MOULD FILLING/DRAINING/DÉMOULAGE: Place the pre-drained curds into individual moulds, maintaining the ambient cheeseroom temperature at 20-22°C & draining for approximately a further 24 hours. The cheeses should be turned over at mid-point during draining. Once drained, the cheeses should be gently & carefully removed from the moulds.
SALTING: Salt with dry (table) salt at 1-2% of the overall cheese weight, covering the external surfaces of the cheese.
DRYING: Place the cheeses in a well-ventilated drying room for 1-4 days, at a temperature of 16°C. Drying must be slow otherwise the cheeses will become too dry, causing potential problems with later ripening.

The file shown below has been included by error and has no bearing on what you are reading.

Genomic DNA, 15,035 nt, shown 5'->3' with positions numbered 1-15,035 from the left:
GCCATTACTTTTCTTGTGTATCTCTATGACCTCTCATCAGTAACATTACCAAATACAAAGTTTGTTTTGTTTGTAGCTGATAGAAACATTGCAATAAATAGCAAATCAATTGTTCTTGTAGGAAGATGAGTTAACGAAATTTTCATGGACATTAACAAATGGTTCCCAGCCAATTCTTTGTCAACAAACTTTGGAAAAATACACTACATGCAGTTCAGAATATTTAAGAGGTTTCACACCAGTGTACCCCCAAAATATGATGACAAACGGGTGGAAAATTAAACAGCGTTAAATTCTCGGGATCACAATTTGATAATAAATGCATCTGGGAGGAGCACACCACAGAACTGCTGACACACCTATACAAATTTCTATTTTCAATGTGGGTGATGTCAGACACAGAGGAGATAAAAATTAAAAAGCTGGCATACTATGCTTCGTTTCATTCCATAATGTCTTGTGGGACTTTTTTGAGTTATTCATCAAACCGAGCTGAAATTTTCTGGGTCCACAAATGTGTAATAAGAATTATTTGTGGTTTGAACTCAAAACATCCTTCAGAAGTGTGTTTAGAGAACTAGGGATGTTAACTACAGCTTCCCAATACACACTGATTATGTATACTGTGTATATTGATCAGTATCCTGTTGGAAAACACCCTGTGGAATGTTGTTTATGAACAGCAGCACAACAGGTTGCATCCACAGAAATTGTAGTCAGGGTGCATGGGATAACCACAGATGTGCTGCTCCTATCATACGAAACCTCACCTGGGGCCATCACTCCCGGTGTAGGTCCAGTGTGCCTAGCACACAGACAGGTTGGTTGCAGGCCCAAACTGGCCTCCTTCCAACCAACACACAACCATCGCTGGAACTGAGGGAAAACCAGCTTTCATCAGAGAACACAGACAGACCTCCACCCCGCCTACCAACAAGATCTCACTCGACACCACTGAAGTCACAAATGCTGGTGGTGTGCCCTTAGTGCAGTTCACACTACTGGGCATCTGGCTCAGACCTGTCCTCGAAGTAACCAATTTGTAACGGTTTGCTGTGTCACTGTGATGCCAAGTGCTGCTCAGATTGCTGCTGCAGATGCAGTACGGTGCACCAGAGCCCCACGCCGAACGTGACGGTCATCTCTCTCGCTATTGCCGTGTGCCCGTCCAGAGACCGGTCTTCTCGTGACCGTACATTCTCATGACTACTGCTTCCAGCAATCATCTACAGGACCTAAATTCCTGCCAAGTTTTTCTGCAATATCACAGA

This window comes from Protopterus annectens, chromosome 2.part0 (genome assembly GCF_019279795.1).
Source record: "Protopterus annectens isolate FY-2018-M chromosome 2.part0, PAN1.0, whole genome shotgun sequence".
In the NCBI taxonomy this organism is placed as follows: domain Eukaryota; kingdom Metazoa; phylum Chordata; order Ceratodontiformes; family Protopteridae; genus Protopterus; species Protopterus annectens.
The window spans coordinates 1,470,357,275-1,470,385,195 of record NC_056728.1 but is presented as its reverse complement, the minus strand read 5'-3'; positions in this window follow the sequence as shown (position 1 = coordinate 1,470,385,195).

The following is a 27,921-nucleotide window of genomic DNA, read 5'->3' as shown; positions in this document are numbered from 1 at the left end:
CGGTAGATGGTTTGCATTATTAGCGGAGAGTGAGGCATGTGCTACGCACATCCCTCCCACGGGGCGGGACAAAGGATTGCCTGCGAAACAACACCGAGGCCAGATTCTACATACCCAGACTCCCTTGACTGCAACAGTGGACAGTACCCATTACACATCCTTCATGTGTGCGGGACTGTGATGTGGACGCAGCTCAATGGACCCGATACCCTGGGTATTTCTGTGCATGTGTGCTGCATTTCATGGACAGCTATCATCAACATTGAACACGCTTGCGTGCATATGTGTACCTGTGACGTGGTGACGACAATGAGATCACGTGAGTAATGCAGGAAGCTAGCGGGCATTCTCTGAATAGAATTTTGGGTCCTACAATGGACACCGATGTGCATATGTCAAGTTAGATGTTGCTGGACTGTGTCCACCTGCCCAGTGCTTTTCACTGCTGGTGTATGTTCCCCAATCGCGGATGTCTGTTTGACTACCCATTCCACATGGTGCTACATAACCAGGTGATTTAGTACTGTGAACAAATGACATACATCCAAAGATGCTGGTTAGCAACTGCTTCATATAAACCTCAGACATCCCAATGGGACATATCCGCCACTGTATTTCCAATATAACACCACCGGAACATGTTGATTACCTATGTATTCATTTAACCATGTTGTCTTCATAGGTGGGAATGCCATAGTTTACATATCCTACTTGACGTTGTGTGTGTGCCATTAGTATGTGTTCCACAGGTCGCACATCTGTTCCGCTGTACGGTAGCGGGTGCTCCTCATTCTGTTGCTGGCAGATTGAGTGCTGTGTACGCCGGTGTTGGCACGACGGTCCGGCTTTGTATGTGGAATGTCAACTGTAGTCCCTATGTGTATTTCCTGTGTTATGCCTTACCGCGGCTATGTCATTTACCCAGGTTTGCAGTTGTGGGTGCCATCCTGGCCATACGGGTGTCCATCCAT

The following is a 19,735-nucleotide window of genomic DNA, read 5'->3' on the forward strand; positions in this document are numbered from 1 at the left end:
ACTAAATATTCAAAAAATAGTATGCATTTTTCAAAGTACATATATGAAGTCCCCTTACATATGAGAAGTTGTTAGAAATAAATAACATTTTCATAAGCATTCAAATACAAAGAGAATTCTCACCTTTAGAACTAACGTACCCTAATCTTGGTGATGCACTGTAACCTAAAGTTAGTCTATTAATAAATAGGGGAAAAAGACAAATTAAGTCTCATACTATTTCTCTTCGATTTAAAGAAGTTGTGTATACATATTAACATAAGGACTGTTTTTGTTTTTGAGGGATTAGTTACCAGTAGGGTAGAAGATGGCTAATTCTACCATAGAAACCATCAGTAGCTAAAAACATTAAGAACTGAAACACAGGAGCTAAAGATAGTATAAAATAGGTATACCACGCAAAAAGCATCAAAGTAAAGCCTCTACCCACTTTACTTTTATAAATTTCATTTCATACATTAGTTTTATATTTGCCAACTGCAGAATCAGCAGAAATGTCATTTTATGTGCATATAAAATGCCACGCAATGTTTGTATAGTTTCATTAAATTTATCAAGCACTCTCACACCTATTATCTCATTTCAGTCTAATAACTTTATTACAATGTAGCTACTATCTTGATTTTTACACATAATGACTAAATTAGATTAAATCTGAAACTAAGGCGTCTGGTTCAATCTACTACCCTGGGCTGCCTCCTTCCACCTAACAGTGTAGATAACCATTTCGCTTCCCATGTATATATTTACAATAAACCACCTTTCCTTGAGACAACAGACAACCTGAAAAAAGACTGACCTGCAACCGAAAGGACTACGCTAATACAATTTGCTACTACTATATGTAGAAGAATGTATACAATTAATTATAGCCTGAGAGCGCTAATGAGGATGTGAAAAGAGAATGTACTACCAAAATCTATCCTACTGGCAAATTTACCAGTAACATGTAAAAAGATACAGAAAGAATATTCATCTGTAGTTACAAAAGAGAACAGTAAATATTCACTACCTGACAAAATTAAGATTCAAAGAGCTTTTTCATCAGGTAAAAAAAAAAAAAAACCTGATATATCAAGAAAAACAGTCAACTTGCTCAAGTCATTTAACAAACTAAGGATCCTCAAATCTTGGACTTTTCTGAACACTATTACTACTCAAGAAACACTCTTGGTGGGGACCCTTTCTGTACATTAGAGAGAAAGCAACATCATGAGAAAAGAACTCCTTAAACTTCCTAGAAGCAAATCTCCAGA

AFFINAGE: Ripening should take place in a ‘cave’ (a sealed box will do!) for 2-4 weeks at a temperature of 10-12°C with a relative humidity of 90%.
STORAGE: The resultant cheese should have a full body with no holes, a fine texture & slightly friable body. The rind should be dry & pale yellow in colour, with blue & white moulds on the surface.
I’ll give regular progress reports, over the coming days….!